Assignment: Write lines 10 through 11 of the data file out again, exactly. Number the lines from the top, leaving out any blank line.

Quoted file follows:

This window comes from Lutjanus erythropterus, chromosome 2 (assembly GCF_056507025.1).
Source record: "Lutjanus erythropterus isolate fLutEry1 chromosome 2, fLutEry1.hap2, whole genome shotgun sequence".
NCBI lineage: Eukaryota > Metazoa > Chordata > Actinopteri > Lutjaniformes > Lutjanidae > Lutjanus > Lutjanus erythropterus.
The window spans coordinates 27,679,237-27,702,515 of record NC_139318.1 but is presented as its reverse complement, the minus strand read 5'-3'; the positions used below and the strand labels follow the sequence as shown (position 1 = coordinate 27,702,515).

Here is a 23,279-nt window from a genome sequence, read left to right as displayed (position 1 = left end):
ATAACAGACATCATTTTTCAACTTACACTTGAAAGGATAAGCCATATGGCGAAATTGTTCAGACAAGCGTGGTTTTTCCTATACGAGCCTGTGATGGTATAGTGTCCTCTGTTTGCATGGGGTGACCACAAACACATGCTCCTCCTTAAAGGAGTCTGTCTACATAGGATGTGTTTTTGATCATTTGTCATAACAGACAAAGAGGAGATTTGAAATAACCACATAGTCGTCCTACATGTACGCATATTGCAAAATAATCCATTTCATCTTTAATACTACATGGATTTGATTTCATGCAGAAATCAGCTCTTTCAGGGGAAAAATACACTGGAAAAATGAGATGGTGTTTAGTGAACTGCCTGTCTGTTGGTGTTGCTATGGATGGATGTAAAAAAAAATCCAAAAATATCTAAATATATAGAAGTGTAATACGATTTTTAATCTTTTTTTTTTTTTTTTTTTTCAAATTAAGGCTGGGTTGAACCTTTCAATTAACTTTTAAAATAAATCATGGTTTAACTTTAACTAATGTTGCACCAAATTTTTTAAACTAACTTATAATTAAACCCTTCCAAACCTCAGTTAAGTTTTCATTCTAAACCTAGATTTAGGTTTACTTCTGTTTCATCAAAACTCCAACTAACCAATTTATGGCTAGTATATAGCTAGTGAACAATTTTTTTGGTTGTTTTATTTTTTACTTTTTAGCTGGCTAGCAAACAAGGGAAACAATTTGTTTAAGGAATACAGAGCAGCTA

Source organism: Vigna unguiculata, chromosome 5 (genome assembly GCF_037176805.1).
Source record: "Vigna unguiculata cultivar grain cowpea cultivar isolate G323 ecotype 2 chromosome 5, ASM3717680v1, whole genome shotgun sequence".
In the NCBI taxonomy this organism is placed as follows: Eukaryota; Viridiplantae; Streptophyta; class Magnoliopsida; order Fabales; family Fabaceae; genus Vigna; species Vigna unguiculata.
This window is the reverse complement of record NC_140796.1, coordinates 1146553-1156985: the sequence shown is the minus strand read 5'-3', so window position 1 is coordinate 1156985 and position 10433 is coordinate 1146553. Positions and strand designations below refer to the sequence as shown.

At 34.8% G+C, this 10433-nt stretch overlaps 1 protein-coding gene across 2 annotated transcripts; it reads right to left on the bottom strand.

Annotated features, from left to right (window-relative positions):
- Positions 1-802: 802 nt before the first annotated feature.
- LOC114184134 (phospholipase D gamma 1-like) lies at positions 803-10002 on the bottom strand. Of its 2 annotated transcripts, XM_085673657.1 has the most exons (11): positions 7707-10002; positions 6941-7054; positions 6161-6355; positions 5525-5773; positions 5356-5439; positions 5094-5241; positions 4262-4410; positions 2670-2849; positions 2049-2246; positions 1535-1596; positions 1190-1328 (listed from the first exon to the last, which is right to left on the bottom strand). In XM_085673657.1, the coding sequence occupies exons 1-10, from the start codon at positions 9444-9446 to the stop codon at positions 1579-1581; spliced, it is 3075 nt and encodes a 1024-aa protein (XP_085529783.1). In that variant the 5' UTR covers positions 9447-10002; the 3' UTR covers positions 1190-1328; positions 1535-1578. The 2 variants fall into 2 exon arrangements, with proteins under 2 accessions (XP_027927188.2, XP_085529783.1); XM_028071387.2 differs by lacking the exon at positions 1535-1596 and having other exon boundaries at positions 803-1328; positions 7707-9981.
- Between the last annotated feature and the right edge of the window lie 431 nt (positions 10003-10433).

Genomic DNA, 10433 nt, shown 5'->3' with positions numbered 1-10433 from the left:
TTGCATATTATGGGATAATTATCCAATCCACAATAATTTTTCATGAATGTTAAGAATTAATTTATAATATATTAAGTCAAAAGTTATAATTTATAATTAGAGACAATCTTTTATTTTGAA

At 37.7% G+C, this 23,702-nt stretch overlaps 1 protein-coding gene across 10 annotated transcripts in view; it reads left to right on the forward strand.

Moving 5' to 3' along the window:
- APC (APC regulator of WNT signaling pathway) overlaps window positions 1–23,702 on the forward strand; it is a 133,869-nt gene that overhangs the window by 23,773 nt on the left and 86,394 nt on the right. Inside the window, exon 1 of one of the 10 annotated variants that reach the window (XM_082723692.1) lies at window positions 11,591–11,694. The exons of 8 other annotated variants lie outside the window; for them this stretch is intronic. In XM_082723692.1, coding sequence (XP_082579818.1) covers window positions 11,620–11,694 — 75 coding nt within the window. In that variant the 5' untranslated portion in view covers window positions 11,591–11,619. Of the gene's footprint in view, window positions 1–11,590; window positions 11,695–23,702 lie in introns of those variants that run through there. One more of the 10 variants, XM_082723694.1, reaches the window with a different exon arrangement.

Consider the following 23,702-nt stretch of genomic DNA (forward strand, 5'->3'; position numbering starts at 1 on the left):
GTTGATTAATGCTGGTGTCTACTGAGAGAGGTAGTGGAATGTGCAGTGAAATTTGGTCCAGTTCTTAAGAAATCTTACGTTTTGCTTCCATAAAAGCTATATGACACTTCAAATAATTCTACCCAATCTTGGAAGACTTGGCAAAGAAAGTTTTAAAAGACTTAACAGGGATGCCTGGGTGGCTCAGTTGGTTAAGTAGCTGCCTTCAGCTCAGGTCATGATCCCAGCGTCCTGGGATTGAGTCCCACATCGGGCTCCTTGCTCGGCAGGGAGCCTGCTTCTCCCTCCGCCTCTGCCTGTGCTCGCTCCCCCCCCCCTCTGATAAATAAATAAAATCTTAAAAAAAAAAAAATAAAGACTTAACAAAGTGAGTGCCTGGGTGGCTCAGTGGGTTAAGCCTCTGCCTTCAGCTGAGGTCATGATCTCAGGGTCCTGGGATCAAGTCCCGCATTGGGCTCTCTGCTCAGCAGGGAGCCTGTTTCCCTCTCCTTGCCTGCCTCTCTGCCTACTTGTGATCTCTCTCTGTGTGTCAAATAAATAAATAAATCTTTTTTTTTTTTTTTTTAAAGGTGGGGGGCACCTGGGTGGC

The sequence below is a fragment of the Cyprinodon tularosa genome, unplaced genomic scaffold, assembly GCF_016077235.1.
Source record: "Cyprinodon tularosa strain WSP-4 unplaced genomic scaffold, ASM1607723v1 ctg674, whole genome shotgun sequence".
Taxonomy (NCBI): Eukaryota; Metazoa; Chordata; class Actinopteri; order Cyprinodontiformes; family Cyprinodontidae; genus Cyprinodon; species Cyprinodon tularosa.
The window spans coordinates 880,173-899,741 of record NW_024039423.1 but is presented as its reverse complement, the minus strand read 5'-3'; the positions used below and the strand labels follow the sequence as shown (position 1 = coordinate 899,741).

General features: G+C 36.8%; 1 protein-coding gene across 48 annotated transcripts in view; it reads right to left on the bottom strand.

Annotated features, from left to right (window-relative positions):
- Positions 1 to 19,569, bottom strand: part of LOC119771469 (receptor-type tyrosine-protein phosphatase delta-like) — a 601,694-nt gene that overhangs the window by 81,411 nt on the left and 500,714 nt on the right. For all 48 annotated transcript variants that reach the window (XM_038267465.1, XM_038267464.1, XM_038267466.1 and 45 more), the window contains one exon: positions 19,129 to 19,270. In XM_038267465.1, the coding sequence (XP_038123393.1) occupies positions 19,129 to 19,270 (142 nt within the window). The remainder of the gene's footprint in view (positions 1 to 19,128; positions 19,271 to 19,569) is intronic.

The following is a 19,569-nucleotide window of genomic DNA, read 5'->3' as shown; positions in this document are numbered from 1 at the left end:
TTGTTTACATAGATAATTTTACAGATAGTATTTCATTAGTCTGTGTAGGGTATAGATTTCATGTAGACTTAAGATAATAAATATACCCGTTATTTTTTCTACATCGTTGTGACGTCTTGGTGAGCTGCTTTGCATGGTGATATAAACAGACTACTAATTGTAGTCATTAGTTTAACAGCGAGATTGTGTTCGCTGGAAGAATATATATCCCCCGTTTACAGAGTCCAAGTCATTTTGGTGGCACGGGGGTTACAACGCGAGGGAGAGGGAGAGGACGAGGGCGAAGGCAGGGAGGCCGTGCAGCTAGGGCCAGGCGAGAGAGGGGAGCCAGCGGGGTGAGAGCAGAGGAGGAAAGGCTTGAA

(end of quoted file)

This window is the reverse complement of record NC_140796.1, coordinates 1146553-1156985: the sequence shown is the minus strand read 5'-3', so window position 1 is coordinate 1156985 and position 10433 is coordinate 1146553. Positions and strand designations below refer to the sequence as shown.

At 34.8% G+C, this 10433-nt stretch overlaps 1 protein-coding gene across 2 annotated transcripts; it reads right to left on the bottom strand.